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John 1:6-8

There was a man sent from God whose name was John. He came as a witness to testify concerning that light, so that through him all might believe.He himself was not the light; he came only as a witness to the light.
(John 1:6-8 NIV)

As we continue our journey through the prologue to the Apostle John’s gospel, we move from eternity past to a brief stopover to introduce John the Baptizer.  John and Jesus are related by family, but more importantly, by their ministry (Luke chapter 1).

We might ask ourselves why John the Apostle would stop to make note of John the Baptizer.  If we jump past the prologue, we see John the Apostle including John the Baptizer as part of his Gospel (starting in John 1:19).

As a seasoned and masterful storyteller and preacher, the Apostle John knows that he must carefully introduce the characters into the story, clearly delineating them from one another as well as connecting the dots between those in the story.  John began his Gospel using a preaching and storytelling voice; he now moves to more of a narrative voice as he introduces and describes John the Baptizer.

John the Apostle also knew he must remove any doubt of Jesus as Messiah in the central theme and character of his Gospel.  Many thought that John the Baptizer was Messiah, which John the Baptizer consistently and categorically denied every time.  John the Apostle knew this issue well and made this distinction between Jesus and John the Baptizer by linking John the Baptizer to Isaiah’s prophecy as Messiah’s witness:

A voice of one calling:
“In the wilderness prepare
    the way for the Lord;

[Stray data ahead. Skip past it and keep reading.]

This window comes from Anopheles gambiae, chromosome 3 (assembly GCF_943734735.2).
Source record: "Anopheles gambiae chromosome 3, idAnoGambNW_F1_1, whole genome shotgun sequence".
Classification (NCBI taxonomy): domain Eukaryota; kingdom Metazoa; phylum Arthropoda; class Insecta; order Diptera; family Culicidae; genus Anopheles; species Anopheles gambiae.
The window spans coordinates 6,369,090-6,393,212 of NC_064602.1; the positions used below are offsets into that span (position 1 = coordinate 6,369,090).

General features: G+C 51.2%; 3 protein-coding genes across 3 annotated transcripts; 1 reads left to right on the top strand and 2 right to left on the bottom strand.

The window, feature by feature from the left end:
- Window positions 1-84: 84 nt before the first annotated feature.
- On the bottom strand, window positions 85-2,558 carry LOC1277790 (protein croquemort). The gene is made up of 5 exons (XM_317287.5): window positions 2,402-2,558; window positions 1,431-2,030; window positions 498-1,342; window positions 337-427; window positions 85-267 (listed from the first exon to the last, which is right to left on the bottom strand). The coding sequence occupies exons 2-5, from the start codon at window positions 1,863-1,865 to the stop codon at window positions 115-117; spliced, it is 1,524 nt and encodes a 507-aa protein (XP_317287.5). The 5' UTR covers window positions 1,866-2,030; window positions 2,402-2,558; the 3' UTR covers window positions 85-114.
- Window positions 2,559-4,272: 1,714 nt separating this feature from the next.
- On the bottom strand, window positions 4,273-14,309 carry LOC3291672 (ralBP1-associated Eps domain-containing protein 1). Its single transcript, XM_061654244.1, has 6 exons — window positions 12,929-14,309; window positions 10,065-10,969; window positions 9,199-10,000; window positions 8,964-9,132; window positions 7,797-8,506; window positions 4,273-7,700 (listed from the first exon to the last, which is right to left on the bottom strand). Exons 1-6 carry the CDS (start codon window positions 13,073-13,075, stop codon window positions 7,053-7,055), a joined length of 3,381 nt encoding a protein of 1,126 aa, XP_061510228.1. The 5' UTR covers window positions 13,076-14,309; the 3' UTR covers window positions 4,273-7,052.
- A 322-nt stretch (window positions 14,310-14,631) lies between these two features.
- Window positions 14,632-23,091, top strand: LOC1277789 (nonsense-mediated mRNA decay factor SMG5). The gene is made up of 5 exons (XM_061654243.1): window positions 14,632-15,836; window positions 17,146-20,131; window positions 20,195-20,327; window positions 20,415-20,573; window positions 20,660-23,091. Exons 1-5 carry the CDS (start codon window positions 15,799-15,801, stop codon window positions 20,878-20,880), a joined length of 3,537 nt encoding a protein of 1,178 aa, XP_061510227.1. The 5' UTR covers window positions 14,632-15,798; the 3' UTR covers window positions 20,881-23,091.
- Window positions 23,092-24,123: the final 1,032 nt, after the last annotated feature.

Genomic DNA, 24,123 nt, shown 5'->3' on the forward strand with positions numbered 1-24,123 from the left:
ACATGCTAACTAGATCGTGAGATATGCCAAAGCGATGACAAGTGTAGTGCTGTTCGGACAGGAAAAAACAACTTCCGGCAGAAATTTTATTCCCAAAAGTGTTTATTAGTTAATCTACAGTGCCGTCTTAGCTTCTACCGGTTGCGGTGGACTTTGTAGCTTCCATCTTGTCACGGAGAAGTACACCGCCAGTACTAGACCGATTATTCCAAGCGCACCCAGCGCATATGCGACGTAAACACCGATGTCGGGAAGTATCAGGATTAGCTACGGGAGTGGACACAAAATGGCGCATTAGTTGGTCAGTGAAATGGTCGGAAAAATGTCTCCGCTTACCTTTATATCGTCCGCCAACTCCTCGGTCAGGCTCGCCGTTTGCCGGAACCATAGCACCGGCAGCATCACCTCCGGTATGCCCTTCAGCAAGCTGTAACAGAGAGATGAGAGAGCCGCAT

make straight in the desert
    a highway for our God.
Every valley shall be raised up,
    every mountain and hill made low;
the rough ground shall become level,
    the rugged places a plain.
And the glory of the Lord will be revealed,
    and all people will see it together.
For the mouth of the Lord has spoken.”
(Isaiah 40:3-5 NIV)

As a Jewish person, John the Apostle also knew the importance of witnesses to establish a matter as truth.  According to Jewish law (Numbers 35:30, Deuteronomy 17:6, 19:15), any serious claim had to be substantiated by two or three witnesses.

So what was the critical matter at issue?  Jesus as Messiah.

And who were the witnesses?

John the Apostle knew that Jesus was misunderstood, and there was much controversy as to whether Jesus was indeed Messiah.  John sought to clarify this matter first and foremost by Isaiah’s prophetic record and John the Baptizer’s denial of himself as Messiah.

We have much to learn from John the Apostle’s simple but profound account of John the Baptizer:

  • Our story must always point to Messiah, and not be about us
  • We are witnesses of Messiah through our character, our life, and our relationships
  • We must not be surprised when Messiah (and our witness of Him) stirs up controversy

One last thought:  the term “witness” (v. 7) in the English language is “martyria” in Greek.  Both words come from the same root word we derive our English word “martyr”.

John the Baptizer’s witness of Messiah cost him his life.  John the Apostle’s witness cost him his exile from his homeland.

What are we willing to give for the One who gave all for us?  It is both a solemn and joyful question to ponder.


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